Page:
Serbia GDP growth to moderate to 4.4% in 2022 and 3.9% in 2023: Fitch

Serbia GDP growth to moderate to 4.4% in 2022 and 3.9% in 2023: Fitch

LONDON: Fitch Ratings has projected Serbia GDP growth to moderate to 4.4% in 2022 and 3.9% in 2023, while affirmed Serbia’s Long-Term Foreign-Currency Issuer Default Rating (IDR) at ‘BB+’ with a Stable Outlook.

Serbia’s rating is supported by a credible macroeconomic policy framework, relatively low inflation, somewhat higher foreign exchange reserves, and stronger governance, human development and GDP per capita compared with ‘BB’ medians.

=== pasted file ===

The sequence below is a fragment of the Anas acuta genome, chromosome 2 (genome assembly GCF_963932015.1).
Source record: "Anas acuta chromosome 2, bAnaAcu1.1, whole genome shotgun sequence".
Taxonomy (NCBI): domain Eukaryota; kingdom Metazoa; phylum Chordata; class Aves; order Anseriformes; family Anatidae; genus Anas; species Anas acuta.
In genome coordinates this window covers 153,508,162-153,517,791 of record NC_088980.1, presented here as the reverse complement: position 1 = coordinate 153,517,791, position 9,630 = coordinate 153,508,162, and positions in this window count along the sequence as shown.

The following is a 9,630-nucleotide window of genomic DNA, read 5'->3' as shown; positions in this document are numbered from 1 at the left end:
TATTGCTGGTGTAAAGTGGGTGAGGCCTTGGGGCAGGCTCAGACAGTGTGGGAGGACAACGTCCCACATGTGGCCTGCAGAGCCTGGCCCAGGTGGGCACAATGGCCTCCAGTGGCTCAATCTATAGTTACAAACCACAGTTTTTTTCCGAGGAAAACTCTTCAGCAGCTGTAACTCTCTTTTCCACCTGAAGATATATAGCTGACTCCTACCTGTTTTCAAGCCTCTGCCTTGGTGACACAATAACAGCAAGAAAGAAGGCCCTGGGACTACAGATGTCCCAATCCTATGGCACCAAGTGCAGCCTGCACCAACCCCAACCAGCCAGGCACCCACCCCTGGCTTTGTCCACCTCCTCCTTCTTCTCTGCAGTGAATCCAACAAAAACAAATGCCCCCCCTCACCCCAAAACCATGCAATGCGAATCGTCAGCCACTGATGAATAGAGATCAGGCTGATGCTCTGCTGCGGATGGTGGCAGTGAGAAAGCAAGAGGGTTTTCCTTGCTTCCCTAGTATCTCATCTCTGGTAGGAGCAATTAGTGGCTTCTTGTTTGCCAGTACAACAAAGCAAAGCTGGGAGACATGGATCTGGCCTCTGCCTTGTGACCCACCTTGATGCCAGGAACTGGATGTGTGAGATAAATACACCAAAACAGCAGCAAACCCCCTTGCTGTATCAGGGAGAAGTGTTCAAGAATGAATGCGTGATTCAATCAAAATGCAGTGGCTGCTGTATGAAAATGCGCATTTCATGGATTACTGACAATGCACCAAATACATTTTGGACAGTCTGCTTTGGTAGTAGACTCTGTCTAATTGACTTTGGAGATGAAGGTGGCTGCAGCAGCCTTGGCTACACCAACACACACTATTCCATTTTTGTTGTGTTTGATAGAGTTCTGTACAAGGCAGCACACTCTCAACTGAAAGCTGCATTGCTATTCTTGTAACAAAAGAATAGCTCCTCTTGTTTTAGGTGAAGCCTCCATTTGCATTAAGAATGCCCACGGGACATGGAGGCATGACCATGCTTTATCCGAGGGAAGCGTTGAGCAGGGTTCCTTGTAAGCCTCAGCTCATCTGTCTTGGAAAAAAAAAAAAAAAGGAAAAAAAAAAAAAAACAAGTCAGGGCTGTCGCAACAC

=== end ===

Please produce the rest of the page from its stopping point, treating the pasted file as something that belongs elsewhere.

“Economic resilience to the pandemic shock, a limited increase in public debt, and our confidence in fiscal consolidation prospects also support the rating and Stable Outlook,” Fitch said.

Set against these factors are Serbia’s greater share of foreign-currency denominated public debt, higher net external debt, and persistently wider current account deficit than peer group medians, as well as a high degree of banking sector euroisation.

Fitch has revised up its GDP growth forecast for 2021 to 6.3% on the back of a strong rebound in domestic demand in 1H21, above the ‘BB’ median of 4.7%.

There has been a fast Covid-19 vaccination rollout, at 86 doses per 100 people, but recent progress has stalled due to vaccination scepticism, and the potential for economic restrictions to contain a new wave represents a risk to our forecast.

“We project GDP growth moderates to 4.4% in 2022 and 3.9% in 2023, slightly above our assessment of the trend rate, which is constrained by unfavourable demographics and weak total factor productivity growth”.